Phonetics Spelling

Can you spell out words using the phonetic sounds? It’s a great skill to have, one that I’ve finally mastered after a few years teaching phonetics. It’s not that difficult, and once you know the symbols and sounds you’ll be able to teach your students to as well. They’ll also be impressed by your dazzling skills and vote you for ESL teacher of the year.


Alien sounds…how to do spell ‘I’m a weird green alien?’ in phonetics? Photo by TRP

As usual, this activity is for those students who know the sounds and symbols, so if they don’t know check out this blog on how to teach them phonetics.

I normally do this straight after teaching these alien sounds and symbols, just to check they have understood them, and to demonstrate the usefulness of learning phonetics.

Here’s how you do phonetics spelling.

  • Get yourself a phonetic chart by the side of your board, or alternatively use this one on the web.
  • Pick a word that they have recently learnt.
  • Tap your pen on the chart, or on the board, and just spell out the word you want, but without making the noise. This forces them to work out the words, spelling, and pronunciation in their head.
  • Make sure they hold their hand up before answering, giving the whole class plenty of time to register the word in their brain, otherwise the slower ones will never get it. There’s always a couple of smarty pants in the class.
  • Repeat with several words you’ve taught until they give you a dazed look or ask you what the time is.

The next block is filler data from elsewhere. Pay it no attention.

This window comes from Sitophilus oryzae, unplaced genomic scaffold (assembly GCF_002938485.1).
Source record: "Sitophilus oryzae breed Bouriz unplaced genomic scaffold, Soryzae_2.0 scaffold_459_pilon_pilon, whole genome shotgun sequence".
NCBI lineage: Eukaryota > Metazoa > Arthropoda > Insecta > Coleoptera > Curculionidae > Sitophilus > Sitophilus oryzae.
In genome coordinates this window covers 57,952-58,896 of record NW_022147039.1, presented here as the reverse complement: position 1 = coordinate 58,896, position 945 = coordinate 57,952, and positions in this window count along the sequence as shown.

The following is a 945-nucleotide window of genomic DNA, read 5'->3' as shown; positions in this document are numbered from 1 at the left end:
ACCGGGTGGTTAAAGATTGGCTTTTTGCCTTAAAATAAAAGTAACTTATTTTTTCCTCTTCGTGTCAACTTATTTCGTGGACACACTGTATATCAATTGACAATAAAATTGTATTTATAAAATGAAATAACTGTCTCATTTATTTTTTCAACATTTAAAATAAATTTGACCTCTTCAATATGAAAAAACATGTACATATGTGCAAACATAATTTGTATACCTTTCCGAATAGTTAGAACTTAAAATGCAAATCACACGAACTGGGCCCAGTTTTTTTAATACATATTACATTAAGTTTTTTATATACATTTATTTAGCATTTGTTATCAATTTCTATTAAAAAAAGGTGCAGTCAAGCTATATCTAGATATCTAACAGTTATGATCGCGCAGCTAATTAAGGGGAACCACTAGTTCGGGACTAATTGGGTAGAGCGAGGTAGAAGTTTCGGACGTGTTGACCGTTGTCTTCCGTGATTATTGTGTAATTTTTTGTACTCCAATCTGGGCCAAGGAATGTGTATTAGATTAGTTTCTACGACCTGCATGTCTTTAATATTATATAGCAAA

This can be used as a recap of words you’ve just taught, or even to pre-teach words before a reading or a listening, or even to demonstrate the correct pronunciation of a word after hearing them balls it up in a speaking activity.

Interactive activities

  • Once you’ve provided each student with a phonetic chart, they can spell words out to each other. This is a lot trickier, so you have to go around the room monitoring properly, being available for them to ask you certain sounds.
  • You can either get students to spell words to each other, or say a word so their partner spells it in phonetics.
  • Getting a couple of students up in front of the class to spell out words too on the interactive board is a great activity. You could even do like a pictionary style game where they have to guess the word, but instead of drawing they spell the word out on the phonetic chart (can you tell I just made that up?)

These are great ways to enforce the sounds and symbols and apply them to memory. I find that doing this once a lesson each week greatly improves their knowledge and ability to identify and produce the correct sounds.

Why not give it a bash? You could even link it somehow to one of my phonetic songs sheets, by pre-teaching words from the songs, or practising the pronunciation afterwards.

Have you tried this before? Let me know if you give it a go.

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